Of course, while steak doneness comes down to your personal preference, it can have a huge effect on the taste and texture of the final dish. As a general rule, the less fat and marbling a steak contains, the less you’ll want it cooked.

While most people will tell you their opinion, the fact is that there is no single correct type of steak cooking level. While the “industry-standard” would be Medium-Rare, when you’re ordering your meal you’re only ordering for yourself. Don’t worry about what other people would say or recommend and order what you know you’ll enjoy. When in doubt, ask our Chef—he’s the expert!

 

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Tips For Ordering Wine At The Londoner

 

 

 

Here at The Londoner, our friendly and knowledgeable staff are always happy to offer advice about which wine to order, either to accompany your food, or simply to sip on.

 

Here are the answers to some questions we are used to hearing:

What are the different types of wine?

Wines can generally be described as:

Full-bodied

Wine with an alcohol-by-volume (ABV) content greater than 13.5% is considered a full-bodied wine. Full-bodied wine fills your taste buds with its texture and strength. Generally, they age longer in new oak barrels and have a high tannin content, so they tend to have a heavier flavour.

Examples include Cabernet Sauvignon, Merlot, Malbec, Syrah/Shiraz, Carménère, and Tempranillo. While the majority of wines over 13.5% alcohol are usually red, Chardonnay is a great example of a white that often can also be considered full-bodied.

Medium-Bodied

Wines between 12.5% and 13.5% are deemed medium-bodied. These are generally the white wines we think of as crisp and refreshing.

Examples include Rosé, French Burgundy, Pinot Grigio and Sauvignon Blanc. Several classic medium-bodied red wines use little to no oak aging and are usually called “food wines”.

Light-Bodied

In most cases, wines under 12.5% are light-bodied wines. They sit in your mouth more like a delicate unsweetened iced green tea or a refreshing lemonade that tingles on your tongue.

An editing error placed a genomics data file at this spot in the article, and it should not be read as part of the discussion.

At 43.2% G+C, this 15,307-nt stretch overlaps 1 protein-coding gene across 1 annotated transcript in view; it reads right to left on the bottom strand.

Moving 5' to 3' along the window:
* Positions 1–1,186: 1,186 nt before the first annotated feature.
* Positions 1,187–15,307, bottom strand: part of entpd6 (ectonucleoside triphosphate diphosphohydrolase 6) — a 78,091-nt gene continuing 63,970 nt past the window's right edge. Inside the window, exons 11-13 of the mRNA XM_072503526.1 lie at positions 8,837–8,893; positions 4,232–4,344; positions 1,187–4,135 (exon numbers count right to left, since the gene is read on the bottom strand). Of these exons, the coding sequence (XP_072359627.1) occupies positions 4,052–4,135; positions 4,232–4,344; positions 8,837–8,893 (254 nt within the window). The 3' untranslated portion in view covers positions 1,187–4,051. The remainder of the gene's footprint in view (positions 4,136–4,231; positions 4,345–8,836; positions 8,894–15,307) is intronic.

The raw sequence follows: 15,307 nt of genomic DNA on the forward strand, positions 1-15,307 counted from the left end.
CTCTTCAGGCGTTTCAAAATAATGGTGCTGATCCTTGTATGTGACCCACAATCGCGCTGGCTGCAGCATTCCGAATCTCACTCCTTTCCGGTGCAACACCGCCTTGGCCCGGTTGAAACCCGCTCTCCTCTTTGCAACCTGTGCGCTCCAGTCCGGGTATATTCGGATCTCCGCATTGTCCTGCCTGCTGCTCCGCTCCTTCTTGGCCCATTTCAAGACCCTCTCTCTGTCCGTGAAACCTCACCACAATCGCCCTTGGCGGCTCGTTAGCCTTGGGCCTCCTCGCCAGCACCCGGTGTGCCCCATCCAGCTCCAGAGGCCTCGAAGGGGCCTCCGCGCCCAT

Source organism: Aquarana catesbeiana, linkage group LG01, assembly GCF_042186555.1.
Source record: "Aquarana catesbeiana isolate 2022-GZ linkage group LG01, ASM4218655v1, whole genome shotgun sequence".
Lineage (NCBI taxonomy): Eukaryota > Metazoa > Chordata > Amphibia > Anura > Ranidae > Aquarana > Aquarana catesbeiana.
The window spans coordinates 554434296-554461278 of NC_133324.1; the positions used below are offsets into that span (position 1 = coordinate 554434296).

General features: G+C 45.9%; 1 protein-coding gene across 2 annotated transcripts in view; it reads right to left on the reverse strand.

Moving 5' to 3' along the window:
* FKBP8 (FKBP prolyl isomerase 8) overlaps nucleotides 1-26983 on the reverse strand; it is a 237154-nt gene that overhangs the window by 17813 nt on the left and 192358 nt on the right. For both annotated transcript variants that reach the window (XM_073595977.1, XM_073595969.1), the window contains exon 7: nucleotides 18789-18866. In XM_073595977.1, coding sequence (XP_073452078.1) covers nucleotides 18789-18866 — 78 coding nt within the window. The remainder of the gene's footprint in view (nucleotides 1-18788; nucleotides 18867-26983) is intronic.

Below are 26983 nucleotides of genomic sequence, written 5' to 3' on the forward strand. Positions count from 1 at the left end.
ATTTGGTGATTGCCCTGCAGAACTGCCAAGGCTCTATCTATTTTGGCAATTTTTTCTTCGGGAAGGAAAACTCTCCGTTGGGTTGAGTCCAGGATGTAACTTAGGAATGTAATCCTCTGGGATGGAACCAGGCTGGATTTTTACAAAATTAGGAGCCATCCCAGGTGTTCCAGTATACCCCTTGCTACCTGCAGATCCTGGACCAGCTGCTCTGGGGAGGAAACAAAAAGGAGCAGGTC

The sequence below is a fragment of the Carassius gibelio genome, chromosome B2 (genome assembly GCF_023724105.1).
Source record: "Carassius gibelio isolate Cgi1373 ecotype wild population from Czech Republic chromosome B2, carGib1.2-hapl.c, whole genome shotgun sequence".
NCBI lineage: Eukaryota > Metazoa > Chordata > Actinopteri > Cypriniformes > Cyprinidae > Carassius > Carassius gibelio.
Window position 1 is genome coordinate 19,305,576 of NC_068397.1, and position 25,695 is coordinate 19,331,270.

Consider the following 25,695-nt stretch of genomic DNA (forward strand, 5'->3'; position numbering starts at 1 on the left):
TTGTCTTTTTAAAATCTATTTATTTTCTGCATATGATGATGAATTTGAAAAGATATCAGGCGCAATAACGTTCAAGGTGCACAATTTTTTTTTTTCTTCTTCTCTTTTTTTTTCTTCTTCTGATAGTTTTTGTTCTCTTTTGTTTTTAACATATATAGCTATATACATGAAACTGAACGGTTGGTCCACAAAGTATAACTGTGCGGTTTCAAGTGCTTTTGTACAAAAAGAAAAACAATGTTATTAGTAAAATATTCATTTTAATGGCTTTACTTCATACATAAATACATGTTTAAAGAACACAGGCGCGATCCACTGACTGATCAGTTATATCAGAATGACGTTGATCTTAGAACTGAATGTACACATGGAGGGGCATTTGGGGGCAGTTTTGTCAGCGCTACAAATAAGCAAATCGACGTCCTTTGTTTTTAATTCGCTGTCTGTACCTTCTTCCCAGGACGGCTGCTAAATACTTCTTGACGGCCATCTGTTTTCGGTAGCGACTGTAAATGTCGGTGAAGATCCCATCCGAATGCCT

Generally speaking, most light bodied wines have lower alcohol levels, reduced tannin, and higher acidity. Examples include Riesling, Prosecco, Gamay, and Semillon.

Dry

Most of the above wines fall into the dry category, even though our taste buds might tell us differently. Dry wines range from no residual sugar to 1 gram per serving (150ml).

Most red wines rarely have more than 1/3 gram of sugar per glass. In comparison, a 150ml serving of Coca-Cola has 16 grams of sugar.

Sparkling

Usually Champagne, although there are other sparkling wines made the same way that Champagne is produced, but with different grapes, such as Cava and Prosecco.

Terms like Brut and Sec describe the sweetness levels in sparkling wines. If you prefer your bubbly on the dry side, opt for Extra Brut or Brut Nature if it’s available.

Dessert or “Sweet”

Sweet wines are generally Dessert Wines and have a wide range of sweetness varying from about 3 to 28 grams of sugar per glass.

Examples include Ice Wines, Port, Tokaji, Sauternes, Lachryma Christi, Muscat, and Semillon.

What wines go best with what food?

Some of our guests select their food from our extensive menu, then ask for advice on what wine is best to accompany those dishes.

Others know already which wine they prefer, and wonder what would be the best food choice to be paired with that wine!

Full-Bodied Wines

Best paired with a juicy grilled beef steak, your favourite hamburger, roasted leg of lamb, pork roast, grilled pork, and even dark meat poultry like duck, or sausages. Malbec for example has enough body to stand up to these rich foods, but its tannins and finish are slightly mellower than a Cabernet Sauvignon.

So, from our food and wine menus, you might choose:

  • The 10oz Sirloin Steak grilled just how you like it, with the Malbec Ben Marco from Mendoza, Argentina.
  • The Lamb Shank, with the Shiraz Hedonist from the McLaren Valley, South Australia.
  • The Hog Roast Burger with the Cabernet Sauvignon Lamador from the Maule Valley, Chile (available by the glass).
  • The Pork Rib Rack with the Shiraz Diggins Estate from South Eastern Australia (available by the glass).
  • The Beef Ragu Lasagne with the Outback Creek Chardonnay from South Eastern Australia (available by the glass).